Nothing could prepare Julie for the experience of living and working in the heart of Africa.
This memoir takes you on Julie’s journey to Kalene Mission Hospital in Zambia, where she worked as a midwife for five months caring for African women and their babies at the most cherished time in their lives.
It is a story of joy and heartbreak, of courage and perseverance, and of an extraordinary adventure.
“A fascinating account of the author’s experience as a midwife in Zambia by Bargee”
I received this book from the author, Julie Watson, as an Advanced Review Copy in return for an honest review. I was sent it because of my connection with Africa, so I will admit I was already pre-disposed to enjoy it. However, I was more than just fascinated by this account of the author’s five months volunteering as a midwife at a remote mission hospital in Zambia. What an amazing experience and what a marvellous thing she and her husband did by going to Kalene hospital in northern Zambia as self-funded volunteers. I have huge respect for people who make this kind of commitment. It must have taken immense courage to step out of their comfort zone and into a situation where they had none of the trappings of ‘normal’ life and then had to cope with so many life and death situations.
The book covers the lead-up to their departure and all the bureaucratic issues involved with gaining the necessary permits to work in Zambia in the medical field. Julie Watson tells the story in a matter of fact way without exaggeration or drama, but the reader can feel the frustration involved. Keeping patience when faced with African ‘time’ is something I could relate to easily. Once the administration nightmares are over, the couple fly north to Kalene and I was immediately plunged into the world of hospital and volunteer life at the maternity department of this outlying mission hospital. With a team of dedicated doctors, midwifes, experienced native assistants and volunteers, the maternity ward deals with a constant stream of women and a daily battle with crises.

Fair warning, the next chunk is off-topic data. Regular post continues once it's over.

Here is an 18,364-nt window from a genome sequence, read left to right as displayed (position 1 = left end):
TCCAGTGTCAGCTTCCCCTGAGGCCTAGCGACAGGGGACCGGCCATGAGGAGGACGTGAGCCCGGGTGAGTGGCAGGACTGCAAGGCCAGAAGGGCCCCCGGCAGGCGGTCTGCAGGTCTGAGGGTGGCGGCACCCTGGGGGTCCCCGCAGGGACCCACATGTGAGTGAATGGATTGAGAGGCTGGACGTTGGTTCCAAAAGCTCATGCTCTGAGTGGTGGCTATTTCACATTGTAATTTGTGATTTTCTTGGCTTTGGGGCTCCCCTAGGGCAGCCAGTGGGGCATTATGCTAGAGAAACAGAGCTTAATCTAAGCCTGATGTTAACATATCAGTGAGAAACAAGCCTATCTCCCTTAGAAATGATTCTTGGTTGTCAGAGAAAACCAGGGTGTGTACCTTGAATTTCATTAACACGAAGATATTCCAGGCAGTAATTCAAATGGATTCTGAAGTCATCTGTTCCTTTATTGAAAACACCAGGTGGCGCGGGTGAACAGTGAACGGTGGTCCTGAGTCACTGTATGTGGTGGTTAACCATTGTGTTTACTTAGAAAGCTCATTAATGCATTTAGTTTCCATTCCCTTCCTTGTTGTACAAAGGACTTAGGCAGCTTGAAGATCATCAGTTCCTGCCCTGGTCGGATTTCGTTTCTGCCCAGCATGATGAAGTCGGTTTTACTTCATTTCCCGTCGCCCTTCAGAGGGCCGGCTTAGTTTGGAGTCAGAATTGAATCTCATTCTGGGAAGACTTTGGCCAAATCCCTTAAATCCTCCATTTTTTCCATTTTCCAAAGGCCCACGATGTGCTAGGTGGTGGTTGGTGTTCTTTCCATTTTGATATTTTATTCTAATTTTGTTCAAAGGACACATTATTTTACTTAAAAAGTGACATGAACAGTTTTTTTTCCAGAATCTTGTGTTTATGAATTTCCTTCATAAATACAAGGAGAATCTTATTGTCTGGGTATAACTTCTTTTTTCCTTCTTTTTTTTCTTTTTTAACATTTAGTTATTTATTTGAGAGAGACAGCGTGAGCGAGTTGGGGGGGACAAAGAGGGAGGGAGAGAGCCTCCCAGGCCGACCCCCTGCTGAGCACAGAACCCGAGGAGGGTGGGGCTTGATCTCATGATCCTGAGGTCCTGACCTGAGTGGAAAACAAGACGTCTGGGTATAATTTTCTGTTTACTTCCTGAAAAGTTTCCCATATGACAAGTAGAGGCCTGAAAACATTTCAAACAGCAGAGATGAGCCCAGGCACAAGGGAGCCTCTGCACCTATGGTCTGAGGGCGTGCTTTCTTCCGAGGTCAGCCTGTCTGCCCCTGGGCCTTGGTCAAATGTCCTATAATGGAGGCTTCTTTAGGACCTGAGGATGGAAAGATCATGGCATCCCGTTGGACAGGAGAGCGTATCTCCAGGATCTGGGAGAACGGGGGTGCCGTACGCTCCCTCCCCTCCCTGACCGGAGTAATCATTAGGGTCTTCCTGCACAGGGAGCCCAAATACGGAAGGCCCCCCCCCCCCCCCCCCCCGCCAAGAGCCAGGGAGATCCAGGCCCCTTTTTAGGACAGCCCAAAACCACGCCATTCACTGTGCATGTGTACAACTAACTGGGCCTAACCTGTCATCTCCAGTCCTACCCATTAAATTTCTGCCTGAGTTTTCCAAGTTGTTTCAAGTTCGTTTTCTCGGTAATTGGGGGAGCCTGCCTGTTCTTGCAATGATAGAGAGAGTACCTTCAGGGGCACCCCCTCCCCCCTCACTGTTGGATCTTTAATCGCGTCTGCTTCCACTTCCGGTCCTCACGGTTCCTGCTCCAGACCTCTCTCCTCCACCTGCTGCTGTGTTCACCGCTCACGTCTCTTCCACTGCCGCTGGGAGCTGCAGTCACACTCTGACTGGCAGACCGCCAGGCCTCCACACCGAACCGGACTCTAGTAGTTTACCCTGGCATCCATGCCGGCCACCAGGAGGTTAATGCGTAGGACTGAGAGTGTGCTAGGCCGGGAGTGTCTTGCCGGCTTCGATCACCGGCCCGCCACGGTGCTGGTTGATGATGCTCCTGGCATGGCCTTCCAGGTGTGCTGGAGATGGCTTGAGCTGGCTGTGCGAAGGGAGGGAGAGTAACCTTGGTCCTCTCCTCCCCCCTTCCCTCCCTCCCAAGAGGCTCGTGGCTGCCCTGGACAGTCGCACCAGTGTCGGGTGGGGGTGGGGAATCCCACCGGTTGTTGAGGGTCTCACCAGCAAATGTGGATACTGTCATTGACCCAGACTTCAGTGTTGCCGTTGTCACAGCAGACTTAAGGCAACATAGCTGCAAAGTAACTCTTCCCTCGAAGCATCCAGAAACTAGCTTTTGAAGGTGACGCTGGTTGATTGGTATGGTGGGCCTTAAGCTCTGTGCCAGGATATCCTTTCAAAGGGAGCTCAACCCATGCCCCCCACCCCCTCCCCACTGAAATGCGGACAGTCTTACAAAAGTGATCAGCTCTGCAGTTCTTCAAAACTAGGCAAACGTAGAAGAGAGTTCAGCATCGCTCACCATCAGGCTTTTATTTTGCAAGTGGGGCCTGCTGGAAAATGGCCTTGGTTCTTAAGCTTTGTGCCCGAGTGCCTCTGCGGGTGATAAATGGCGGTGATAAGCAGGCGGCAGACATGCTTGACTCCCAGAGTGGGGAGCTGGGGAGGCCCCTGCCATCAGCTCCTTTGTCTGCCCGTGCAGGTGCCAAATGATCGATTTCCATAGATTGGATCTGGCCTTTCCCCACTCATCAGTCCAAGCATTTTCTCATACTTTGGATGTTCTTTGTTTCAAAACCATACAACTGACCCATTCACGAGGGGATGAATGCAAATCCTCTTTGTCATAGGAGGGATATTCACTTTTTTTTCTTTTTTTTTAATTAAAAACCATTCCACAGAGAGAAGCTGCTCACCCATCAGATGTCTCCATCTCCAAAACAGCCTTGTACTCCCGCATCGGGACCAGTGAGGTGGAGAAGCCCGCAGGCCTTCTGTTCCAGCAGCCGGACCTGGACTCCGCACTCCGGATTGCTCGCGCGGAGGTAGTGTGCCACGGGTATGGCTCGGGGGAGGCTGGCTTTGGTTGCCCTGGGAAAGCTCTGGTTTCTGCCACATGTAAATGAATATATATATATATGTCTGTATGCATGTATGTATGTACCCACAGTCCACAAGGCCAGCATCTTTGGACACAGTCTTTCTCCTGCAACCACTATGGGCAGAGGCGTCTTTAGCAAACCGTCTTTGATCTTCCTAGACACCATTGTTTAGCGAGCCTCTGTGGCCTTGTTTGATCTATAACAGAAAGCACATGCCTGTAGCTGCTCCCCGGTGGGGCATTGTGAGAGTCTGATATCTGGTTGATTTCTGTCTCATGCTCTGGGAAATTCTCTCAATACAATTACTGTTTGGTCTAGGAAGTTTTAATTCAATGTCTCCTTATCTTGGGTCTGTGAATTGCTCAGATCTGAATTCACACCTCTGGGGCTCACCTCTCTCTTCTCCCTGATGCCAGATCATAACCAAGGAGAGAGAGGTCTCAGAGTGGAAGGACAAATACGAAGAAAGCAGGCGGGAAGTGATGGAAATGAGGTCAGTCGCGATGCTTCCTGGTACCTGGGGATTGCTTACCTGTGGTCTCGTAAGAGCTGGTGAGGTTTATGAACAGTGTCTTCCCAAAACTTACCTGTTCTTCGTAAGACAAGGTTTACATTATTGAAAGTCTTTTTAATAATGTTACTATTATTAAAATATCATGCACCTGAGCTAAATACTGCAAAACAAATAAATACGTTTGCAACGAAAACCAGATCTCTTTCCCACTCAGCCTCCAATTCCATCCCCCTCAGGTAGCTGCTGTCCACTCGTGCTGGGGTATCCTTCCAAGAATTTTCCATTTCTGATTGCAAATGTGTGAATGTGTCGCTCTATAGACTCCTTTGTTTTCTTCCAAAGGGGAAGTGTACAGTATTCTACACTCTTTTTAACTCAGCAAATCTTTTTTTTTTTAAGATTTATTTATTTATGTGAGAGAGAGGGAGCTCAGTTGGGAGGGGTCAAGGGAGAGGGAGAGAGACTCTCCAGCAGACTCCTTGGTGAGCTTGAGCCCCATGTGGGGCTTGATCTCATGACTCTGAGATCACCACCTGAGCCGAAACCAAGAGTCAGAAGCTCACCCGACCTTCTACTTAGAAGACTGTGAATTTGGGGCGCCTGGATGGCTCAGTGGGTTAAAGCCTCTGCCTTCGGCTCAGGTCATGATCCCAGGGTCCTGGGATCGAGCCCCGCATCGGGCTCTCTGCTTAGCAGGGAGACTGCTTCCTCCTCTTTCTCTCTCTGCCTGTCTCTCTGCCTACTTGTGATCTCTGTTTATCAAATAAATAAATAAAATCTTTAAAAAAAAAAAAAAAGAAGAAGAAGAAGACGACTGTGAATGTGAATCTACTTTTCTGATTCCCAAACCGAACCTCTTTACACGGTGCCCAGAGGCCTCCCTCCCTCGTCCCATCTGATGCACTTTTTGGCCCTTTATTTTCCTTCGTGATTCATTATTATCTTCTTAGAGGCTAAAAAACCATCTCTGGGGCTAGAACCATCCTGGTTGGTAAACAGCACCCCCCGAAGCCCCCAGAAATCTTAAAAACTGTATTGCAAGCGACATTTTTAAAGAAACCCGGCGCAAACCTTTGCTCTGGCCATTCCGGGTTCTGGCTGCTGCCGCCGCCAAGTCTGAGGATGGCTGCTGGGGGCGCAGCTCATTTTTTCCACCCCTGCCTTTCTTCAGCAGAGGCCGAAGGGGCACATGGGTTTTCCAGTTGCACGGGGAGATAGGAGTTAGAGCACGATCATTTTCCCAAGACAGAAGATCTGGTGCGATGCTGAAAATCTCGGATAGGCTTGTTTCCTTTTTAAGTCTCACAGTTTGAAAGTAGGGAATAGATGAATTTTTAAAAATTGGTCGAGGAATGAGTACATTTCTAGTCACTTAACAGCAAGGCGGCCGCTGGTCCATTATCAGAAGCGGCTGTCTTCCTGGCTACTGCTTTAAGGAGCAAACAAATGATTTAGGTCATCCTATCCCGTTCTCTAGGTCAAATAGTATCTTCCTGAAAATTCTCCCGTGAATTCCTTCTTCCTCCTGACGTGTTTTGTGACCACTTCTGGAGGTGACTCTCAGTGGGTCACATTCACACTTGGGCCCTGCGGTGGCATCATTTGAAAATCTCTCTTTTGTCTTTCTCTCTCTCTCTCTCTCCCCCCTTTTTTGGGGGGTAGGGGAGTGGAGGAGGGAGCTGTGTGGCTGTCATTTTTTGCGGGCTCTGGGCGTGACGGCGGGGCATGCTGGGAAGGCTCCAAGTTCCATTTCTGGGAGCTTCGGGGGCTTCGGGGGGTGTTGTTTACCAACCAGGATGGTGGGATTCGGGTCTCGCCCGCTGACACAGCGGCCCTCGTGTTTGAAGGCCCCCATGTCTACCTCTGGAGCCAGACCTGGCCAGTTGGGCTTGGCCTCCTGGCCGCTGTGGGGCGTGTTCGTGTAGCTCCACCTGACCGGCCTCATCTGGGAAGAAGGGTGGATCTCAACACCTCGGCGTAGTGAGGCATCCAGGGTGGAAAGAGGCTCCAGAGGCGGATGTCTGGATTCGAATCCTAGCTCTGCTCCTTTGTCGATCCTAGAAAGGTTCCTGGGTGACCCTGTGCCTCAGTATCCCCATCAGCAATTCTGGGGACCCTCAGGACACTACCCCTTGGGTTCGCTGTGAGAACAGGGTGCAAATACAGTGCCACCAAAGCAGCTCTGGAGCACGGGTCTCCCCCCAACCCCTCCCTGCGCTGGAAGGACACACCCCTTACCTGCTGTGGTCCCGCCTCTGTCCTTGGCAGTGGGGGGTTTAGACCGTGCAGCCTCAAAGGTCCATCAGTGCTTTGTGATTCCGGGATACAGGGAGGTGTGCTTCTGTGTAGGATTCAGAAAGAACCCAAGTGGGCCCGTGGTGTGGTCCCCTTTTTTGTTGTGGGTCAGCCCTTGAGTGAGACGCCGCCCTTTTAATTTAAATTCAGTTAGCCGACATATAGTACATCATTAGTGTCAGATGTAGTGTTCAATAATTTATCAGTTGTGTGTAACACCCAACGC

Women often arrive at the hospital ill and in danger and there are inevitable tragedies. Babies die with much more frequency than they do in a first world country where pregnant women receive such great care. However, apart from the places where I felt the author’s sorrow and pain over the deaths (which inevitably reminded her of her own loss), most would think she found it easy to adapt. But it must have been difficult, challenging and painful. Julie Watson’s writing style is quite formal, so it was only close to the end when I realised how much stress she’d been under throughout the whole five months. It’s just astonishing that she coped with it given all she had to face.
For anyone who has some medical knowledge and is interested in how women give birth and cope in rural Africa, it is a fascinating read and a testament to the courage of African women. There is quite a bit of medical terminology, which is explained in a glossary at the end of the book. There is also a lot of repetition, but that’s the nature of the job. However, there are some interesting glimpses of life in the surrounding villages and the couple’s social life as volunteers. That said, most of the book is focused on the women, babies and medical staff at the maternity ward.
After reading it, I am convinced this is a very important book as it records so much about what happens at a mission hospital and the conditions of pregnant women in Africa. I don’t personally know of another memoir that deals with this specific situation. Although it didn’t tell me as much about that part of Zambia as I’d hoped, it told me much more about the problems faced by the courageous, warm-hearted African women and the loving commitment of those who volunteer to help them. Hats off, Julie Watson. I wish you much success with this book and I am sure you will have it. It will be well deserved.